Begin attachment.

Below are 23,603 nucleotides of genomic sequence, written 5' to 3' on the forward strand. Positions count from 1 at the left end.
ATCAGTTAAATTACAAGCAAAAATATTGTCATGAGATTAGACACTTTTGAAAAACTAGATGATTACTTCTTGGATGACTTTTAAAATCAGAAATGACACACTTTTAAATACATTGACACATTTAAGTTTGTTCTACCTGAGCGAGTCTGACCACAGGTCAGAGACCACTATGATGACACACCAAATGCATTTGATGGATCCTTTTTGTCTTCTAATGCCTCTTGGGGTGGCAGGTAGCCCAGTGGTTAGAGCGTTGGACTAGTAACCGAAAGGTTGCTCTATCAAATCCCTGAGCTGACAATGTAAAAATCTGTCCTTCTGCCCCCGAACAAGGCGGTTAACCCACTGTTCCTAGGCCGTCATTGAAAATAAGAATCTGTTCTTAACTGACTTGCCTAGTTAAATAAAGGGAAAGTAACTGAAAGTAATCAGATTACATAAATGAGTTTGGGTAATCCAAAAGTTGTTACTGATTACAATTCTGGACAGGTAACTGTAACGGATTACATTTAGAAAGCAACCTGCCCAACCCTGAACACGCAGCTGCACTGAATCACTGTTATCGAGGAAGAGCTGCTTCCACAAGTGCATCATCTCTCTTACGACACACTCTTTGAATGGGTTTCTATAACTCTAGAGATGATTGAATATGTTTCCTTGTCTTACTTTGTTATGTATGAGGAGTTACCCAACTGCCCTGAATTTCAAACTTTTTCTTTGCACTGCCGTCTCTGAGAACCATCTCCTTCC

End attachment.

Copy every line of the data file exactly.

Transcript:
Below are 23,603 nucleotides of genomic sequence, written 5' to 3' on the forward strand. Positions count from 1 at the left end.
ATCAGTTAAATTACAAGCAAAAATATTGTCATGAGATTAGACACTTTTGAAAAACTAGATGATTACTTCTTGGATGACTTTTAAAATCAGAAATGACACACTTTTAAATACATTGACACATTTAAGTTTGTTCTACCTGAGCGAGTCTGACCACAGGTCAGAGACCACTATGATGACACACCAAATGCATTTGATGGATCCTTTTTGTCTTCTAATGCCTCTTGGGGTGGCAGGTAGCCCAGTGGTTAGAGCGTTGGACTAGTAACCGAAAGGTTGCTCTATCAAATCCCTGAGCTGACAATGTAAAAATCTGTCCTTCTGCCCCCGAACAAGGCGGTTAACCCACTGTTCCTAGGCCGTCATTGAAAATAAGAATCTGTTCTTAACTGACTTGCCTAGTTAAATAAAGGGAAAGTAACTGAAAGTAATCAGATTACATAAATGAGTTTGGGTAATCCAAAAGTTGTTACTGATTACAATTCTGGACAGGTAACTGTAACGGATTACATTTAGAAAGCAACCTGCCCAACCCTGAACACGCAGCTGCACTGAATCACTGTTATCGAGGAAGAGCTGCTTCCACAAGTGCATCATCTCTCTTACGACACACTCTTTGAATGGGTTTCTATAACTCTAGAGATGATTGAATATGTTTCCTTGTCTTACTTTGTTATGTATGAGGAGTTACCCAACTGCCCTGAATTTCAAACTTTTTCTTTGCACTGCCGTCTCTGAGAACCATCTCCTTCC